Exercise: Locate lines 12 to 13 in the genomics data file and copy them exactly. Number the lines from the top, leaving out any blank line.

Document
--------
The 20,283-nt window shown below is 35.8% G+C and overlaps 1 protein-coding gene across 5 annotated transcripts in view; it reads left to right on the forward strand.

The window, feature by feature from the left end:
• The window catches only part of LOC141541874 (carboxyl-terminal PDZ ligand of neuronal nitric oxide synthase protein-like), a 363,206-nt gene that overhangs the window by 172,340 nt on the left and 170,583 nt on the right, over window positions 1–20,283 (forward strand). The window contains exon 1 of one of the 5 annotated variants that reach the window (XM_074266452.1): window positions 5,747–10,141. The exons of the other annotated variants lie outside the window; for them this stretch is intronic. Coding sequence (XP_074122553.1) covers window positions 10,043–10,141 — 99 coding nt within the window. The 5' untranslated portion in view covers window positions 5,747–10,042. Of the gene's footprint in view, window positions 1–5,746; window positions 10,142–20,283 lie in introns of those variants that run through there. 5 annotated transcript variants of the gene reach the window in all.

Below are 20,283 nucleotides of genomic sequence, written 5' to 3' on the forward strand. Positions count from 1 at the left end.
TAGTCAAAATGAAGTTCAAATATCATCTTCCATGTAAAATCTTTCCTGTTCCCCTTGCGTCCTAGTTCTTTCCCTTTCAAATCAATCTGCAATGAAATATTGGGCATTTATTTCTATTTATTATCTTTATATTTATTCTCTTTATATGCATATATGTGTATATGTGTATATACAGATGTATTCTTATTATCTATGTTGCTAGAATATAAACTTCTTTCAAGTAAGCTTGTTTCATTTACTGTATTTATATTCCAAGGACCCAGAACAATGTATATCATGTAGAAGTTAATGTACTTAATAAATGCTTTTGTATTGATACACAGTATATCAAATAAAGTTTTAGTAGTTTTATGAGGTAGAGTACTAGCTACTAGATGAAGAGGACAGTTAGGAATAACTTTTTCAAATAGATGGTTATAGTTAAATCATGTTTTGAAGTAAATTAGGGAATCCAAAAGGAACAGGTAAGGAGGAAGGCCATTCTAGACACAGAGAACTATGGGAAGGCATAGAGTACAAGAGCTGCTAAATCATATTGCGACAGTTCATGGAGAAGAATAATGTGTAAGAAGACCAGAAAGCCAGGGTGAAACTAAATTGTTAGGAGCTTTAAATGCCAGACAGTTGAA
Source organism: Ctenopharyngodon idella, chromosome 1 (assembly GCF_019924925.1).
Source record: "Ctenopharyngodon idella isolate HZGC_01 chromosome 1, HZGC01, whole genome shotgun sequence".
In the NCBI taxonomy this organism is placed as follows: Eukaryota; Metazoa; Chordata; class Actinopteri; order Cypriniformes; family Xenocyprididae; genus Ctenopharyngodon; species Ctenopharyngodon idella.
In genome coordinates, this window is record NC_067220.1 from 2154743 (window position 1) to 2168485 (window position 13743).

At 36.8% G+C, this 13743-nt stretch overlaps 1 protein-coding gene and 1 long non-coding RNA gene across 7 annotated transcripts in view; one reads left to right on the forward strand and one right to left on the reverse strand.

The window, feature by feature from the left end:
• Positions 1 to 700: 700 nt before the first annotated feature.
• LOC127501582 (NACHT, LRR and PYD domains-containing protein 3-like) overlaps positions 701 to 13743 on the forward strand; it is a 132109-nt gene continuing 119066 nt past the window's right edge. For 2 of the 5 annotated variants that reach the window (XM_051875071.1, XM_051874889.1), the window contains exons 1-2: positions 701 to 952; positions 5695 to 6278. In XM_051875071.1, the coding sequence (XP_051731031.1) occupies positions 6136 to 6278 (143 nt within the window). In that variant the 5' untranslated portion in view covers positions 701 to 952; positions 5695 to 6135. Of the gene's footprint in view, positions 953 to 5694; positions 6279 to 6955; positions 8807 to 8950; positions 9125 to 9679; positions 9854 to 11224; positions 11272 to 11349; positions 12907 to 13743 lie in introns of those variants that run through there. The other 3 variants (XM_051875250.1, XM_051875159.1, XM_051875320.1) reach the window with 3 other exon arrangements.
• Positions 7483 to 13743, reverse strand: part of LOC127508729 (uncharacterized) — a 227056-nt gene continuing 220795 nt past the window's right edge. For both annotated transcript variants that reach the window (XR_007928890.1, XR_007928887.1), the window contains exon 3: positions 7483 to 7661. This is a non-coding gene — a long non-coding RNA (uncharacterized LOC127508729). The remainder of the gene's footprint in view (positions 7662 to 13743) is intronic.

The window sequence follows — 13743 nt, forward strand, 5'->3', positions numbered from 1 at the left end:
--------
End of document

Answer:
• Positions 1 to 700: 700 nt before the first annotated feature.
• LOC127501582 (NACHT, LRR and PYD domains-containing protein 3-like) overlaps positions 701 to 13743 on the forward strand; it is a 132109-nt gene continuing 119066 nt past the window's right edge. For 2 of the 5 annotated variants that reach the window (XM_051875071.1, XM_051874889.1), the window contains exons 1-2: positions 701 to 952; positions 5695 to 6278. In XM_051875071.1, the coding sequence (XP_051731031.1) occupies positions 6136 to 6278 (143 nt within the window). In that variant the 5' untranslated portion in view covers positions 701 to 952; positions 5695 to 6135. Of the gene's footprint in view, positions 953 to 5694; positions 6279 to 6955; positions 8807 to 8950; positions 9125 to 9679; positions 9854 to 11224; positions 11272 to 11349; positions 12907 to 13743 lie in introns of those variants that run through there. The other 3 variants (XM_051875250.1, XM_051875159.1, XM_051875320.1) reach the window with 3 other exon arrangements.